DEV Community

Cover image for Working With Regex Expressions In Python
Dennis O'Keeffe
Dennis O'Keeffe

Posted on • Originally published at blog.dennisokeeffe.com

Working With Regex Expressions In Python

I write content for AWS, Kubernetes, Python, JavaScript and more. To view all the latest content, be sure to visit my blog and subscribe to my newsletter. Follow me on Twitter.

This is Day 14 of the #100DaysOfPython challenge

This post will use the regular expressions module from the standard library to ... .

Prerequisites

  1. Familiarity with Pipenv. See here for my post on Pipenv.
  2. Familiarity with JupyterLab. See here for my post on JupyterLab.
  3. Familiarity with Regular Expressions

Getting started

Let's create the hello-python-regex directory and install Pillow.

# Make the `hello-python-regex` directory
$ mkdir hello-python-regex
$ cd hello-python-regex
# Create a folder to place your icons
$ mkdir icons

# Init the virtual environment
$ pipenv --three
$ pipenv install --dev jupyterlab
Enter fullscreen mode Exit fullscreen mode

At this stage, we can start up the notebook server.

# Startup the notebook server
$ pipenv run jupyter-lab
# ... Server is now running on http://localhost:8888/lab
Enter fullscreen mode Exit fullscreen mode

The server will now be up and running.

Creating the notebook

Once on http://localhost:8888/lab, select to create a new Python 3 notebook from the launcher.

Ensure that this notebook is saved in hello-python-regex/docs/regex.ipynb.

We will explore the following in each cell of the notebook:

  1. Importing the Regex module.
  2. A basic usage of the Regex module.
  3. String replacement with the Regex module.

Importing the module

This imports the regex module from the standard library.

import re

m = re.search("Hello, (.+)", "Hello, world!")
m.group(1)
# 'world!'
Enter fullscreen mode Exit fullscreen mode

Basic usage of the module

There are a number of useful module methods that we can use that we will demonstrate:

  1. Searching strings.
  2. Matching strings.
  3. Usage without compile.
  4. Splitting a string into a list.
  5. Replacing matches.

Searching strings

Scan through string looking for the first location where this regular expression produces a match, and return a corresponding match object. Return None if no position in the string matches the pattern; note that this is different from finding a zero-length match at some point in the string.

import re

pattern = re.compile("ello, (.+)")
m = pattern.search("Hello, world!")
m.group(1)
print(m) # <re.Match object; span=(0, 13), match='Hello, world!'>
print(m.group(1)) # world!

n = pattern.search("Hello, world!", 0)
print(n) # <re.Match object; span=(0, 13), match='Hello, world!'>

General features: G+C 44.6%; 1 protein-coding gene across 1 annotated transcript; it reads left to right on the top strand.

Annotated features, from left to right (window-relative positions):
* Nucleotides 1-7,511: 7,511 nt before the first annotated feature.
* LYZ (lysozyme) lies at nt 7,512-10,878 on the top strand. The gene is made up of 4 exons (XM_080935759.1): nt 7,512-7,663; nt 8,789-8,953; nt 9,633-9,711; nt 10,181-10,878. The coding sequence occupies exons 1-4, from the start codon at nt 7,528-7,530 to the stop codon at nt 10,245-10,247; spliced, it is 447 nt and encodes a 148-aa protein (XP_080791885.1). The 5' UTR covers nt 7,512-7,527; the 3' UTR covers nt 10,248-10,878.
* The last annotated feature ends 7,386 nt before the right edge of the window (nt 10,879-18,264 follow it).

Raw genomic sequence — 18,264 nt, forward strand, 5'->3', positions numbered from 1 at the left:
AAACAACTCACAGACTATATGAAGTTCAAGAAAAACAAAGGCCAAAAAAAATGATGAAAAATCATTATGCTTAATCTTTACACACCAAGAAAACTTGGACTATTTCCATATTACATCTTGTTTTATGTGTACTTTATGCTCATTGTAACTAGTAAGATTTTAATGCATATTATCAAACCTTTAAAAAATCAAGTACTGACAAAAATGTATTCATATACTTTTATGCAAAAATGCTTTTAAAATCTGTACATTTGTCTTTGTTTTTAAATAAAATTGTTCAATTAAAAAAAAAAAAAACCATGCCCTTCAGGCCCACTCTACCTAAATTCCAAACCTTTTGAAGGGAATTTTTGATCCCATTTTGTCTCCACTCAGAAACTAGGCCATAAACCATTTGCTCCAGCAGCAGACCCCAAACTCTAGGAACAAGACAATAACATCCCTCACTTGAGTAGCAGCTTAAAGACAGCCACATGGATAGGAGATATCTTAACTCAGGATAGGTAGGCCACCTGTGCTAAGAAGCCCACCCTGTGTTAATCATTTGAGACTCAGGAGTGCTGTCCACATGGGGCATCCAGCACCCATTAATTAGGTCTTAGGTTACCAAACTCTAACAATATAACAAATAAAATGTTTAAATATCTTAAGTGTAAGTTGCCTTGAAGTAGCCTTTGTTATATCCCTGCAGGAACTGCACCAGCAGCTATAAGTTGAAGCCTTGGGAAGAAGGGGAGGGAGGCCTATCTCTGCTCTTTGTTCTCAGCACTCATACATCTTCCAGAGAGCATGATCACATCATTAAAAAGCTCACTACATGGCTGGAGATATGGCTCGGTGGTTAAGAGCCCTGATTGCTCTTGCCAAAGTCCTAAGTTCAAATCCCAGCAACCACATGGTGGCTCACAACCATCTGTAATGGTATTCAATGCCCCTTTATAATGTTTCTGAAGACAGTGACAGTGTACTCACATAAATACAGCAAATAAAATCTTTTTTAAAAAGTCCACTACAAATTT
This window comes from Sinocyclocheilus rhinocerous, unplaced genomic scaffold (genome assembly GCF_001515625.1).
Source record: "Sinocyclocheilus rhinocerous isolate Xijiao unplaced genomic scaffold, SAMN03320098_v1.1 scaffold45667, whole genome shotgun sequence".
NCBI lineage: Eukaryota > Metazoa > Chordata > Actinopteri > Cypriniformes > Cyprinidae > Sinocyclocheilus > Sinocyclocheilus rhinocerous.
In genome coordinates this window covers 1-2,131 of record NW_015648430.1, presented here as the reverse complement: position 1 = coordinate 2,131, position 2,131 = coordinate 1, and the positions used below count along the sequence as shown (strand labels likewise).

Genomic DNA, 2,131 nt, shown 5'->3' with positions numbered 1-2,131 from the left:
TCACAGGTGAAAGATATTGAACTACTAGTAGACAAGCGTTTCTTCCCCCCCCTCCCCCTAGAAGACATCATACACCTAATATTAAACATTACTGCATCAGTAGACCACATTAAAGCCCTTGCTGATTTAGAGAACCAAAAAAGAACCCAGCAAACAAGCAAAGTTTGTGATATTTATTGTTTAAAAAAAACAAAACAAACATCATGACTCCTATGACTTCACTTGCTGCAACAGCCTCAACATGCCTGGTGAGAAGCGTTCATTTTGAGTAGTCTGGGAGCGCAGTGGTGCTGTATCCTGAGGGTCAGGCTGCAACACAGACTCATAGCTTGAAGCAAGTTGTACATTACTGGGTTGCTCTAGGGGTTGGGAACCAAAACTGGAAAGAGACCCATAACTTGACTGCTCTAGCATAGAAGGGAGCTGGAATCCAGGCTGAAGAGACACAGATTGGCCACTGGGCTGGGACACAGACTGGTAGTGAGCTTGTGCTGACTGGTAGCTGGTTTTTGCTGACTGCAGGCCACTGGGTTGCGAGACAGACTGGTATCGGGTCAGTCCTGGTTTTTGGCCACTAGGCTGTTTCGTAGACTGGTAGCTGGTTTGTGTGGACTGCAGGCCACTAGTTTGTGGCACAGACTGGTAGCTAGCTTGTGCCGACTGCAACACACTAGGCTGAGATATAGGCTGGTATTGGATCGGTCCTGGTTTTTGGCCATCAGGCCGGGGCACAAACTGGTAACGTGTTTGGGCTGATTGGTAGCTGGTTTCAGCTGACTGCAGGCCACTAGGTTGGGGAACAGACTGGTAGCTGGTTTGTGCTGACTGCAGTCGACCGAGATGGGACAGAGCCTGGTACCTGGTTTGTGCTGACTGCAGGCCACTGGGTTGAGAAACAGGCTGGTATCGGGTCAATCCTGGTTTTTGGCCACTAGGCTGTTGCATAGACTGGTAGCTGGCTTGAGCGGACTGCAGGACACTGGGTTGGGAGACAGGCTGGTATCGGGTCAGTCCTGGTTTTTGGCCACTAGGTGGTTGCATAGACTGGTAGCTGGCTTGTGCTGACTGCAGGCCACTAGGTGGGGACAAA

print(n.group(1)) # world!
Enter fullscreen mode Exit fullscreen mode

Matching strings

If zero or more characters at the beginning of string match this regular expression, return a corresponding match object. Return None if the string does not match the pattern; note that this is different from a zero-length match.

pattern = re.compile("ello, (.+)")
m = pattern.match("Hello, world!")
# No match as "e" is the 2nd character the "Hello, world!".
print(m) # None

pattern = re.compile("Hello, (.+)")
# Does match
n = pattern.match("Hello, world!")
print(n) # <re.Match object; span=(0, 13), match='Hello, world!'>
Enter fullscreen mode Exit fullscreen mode

Usage without compile

When you use re.match and re.search as a static method, you can pass the Regex as the first argument:

m = re.match("Hello, (.+)", "Hello, world!")
print(m) # <re.Match object; span=(0, 13), match='Hello, world!'>

n = re.match("Hello, (.+)", "Hello, world!")
print(n) # <re.Match object; span=(0, 13), match='Hello, world!'>
Enter fullscreen mode Exit fullscreen mode

Splitting a string into a list

m = re.split(",", "Hello, world!")

print(m) # ['Hello', ' world!']

n = re.split("\s", "Hello beautiful world!")

print(n) # ['Hello', 'beautiful', 'world!']
Enter fullscreen mode Exit fullscreen mode

Replacing matches

We can make use of the search and sub methods to replace matches.

# Simple example
target = "Photo credit by [@thomas](https://site.com/@thomas)"
m = re.search(r"Photo credit by \[@(.+)\]\(https://site.com/@(.+)\)", target)
res = re.sub(m.group(1), "dennis", target)
print(res) # Photo credit by [@dennis](https://site.com/@dennis)

# By iterating for multiple matches
target = "Photo credit by [@thomas](https://site.com/@user)"
m = re.search(r"Photo credit by \[@(.+)\]\(https://site.com/@(.+)\)", target)
res = target

for idx, val in enumerate(m.groups()):
        res = re.sub(val, "dennis", res)

print(res) # Photo credit by [@dennis](https://site.com/@dennis)
Enter fullscreen mode Exit fullscreen mode

For a more specific replacement (particularly in a large set of text), we can be more explicit with the string to replace:

target = """
Other words thomas and user we don't want to replace.
Photo credit by [@thomas](https://site.com/@user)
"""
new_name = "dennis"

pattern = re.compile(r"Photo credit by \[@(.+)\]\(https://site.com/@(.+)\)")
res = pattern.sub(f"Photo credit by [@{new_name}](https://site.com/@{new_name})", target)
# Other words thomas and user we don't want to replace.
# Photo credit by [@dennis](https://site.com/@dennis)
Enter fullscreen mode Exit fullscreen mode

Summary

Today's post demonstrated how to use the re module from the standard library to search, match, split and replace text in Python strings.

This can be unbelievably useful when working with text files.

Resources and further reading

  1. The ABCs of Pipenv
  2. Hello, JupyterLab
  3. Pipenv
  4. Regular Expressions in Python
  5. Info on Regular Expressions
  6. Regex 101 - website for testing Regex expressions

Photo credit: pawel_czerwinski

Originally posted on my blog. To see new posts without delay, read the posts there and subscribe to my newsletter.

Discussion (0)